November is National Adoption Month.
I always knew I wanted to adopt one day. How we ended up doing it wasn’t at all what I expected.
It started just over a year ago. My brother and his girlfriend were pregnant (well, she was) and — we would come to find out — intensely addicted to drugs. Despite the physical, chemical, and emotional turmoil her body was subjected to daily, she eventually gave birth to a perfect little boy, who happened to be born with opiates in his system. That Little Man eventually became our son.
I love my brother, I always have. In some ways we couldn’t be more similar. We are stubborn, we are always right, and are willing to drop whatever we’re doing to help. However, most of the time, our mutual teachers and friends couldn’t believe we were created by the same two people, that we grew up in the same home. Where I’m cautious, a planner, a people-pleaser and a rule-follower, he’s impulsive, defiant and doesn’t always think about the effects of his actions; he figures things out along the way. It is our differences that have shaped our stories and created rifts. It is our similarities that ended up embedding Little Man into our home.
On a Wednesday about 14 months ago, I received a text from my brother’s girlfriend. They were at hospital after having given birth and they were finally realizing they would not be allowed to leave the hospital with their baby. On Saturday, we picked Little Man up from the hospital. That means we had three days to prepare for a newborn baby to join our family that already included our biological child, a 14-month-old girl. We jumped in with no preparation, no maternity leave, no chance to figure it out. Luckily, we had very recently done the baby thing so we had the items we needed. Little Man wore pink onesies occasionally, but he happens to really like pink.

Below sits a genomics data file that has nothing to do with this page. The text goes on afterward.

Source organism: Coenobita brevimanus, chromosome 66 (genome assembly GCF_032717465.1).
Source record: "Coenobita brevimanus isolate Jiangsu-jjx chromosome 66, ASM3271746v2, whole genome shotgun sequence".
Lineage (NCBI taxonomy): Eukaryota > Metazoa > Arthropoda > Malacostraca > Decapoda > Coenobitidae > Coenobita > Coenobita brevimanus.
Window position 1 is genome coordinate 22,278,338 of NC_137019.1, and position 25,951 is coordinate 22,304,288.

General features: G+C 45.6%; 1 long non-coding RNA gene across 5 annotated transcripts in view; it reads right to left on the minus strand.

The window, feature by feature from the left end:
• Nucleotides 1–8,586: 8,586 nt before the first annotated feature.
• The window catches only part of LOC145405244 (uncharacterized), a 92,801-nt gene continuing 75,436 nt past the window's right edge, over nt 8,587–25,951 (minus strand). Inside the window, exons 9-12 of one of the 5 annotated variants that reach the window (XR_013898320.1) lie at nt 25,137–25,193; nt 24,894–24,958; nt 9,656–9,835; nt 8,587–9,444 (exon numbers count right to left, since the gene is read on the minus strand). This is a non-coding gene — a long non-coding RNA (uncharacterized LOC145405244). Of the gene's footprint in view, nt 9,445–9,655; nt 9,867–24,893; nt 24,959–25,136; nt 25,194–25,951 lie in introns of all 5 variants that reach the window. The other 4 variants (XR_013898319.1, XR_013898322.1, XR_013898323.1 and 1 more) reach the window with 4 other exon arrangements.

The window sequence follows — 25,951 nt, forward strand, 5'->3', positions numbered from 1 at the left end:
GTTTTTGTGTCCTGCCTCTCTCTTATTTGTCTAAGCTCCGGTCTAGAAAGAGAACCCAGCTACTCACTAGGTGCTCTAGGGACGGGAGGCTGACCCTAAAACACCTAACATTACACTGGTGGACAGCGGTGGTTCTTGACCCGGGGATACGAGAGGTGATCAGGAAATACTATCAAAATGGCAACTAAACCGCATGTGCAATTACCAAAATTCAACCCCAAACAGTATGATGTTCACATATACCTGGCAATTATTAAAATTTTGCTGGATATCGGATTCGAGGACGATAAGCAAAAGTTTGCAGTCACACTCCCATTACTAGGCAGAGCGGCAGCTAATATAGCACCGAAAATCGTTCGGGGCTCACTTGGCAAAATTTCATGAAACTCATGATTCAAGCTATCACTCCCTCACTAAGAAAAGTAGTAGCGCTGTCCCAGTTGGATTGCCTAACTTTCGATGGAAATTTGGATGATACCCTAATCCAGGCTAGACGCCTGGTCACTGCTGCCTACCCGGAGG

When I imagined us adopting, it was an international baby whose parents had abandoned her. I never imagined that my adoption story would start with me coaching the baby’s biological parents on how to install the car seat into my car. There was no joy, no positive anticipation of a homecoming. Instead, it was my husband and me trying not to break down while encouraging my brother and his girlfriend that it would all be okay, when it very clearly wasn’t.
In the months since bringing Little Man home, we’ve been told by many people how special we are for taking this child into our home. We’re not. It was the only logical solution. We were his family. The only family he could go home to because we were the only ones in the county. There wasn’t time to think about it. It was gut. And our guts are there for our families.
We also are quick to tell people that we didn’t know what we were getting into—and we didn’t. We didn’t know we’d be receiving monthly visits from a caseworker and lawyers (for whom I’d want to present a clean house – on top of my working full-time and going to school full-time and caring for two kids under two). We didn’t know that we’d have to get approval before doing certain things, like leaving the county for a daytrip. Once I wanted to take the kids to a pumpkin patch, and as I packed up to leave, I realized I couldn’t take Little Man because I didn’t have prior approval to drive out of the county. We didn’t know that we’d have to take him to weekly visits with his biological parents. And there were several times we had to ask our friends to get a background check so our kids could stay at their house, even for a couple hours. Little things suddenly became moral dilemmas. Do we look bad if we go without him? Do we alter our family time to include our maybe-not-permanent baby?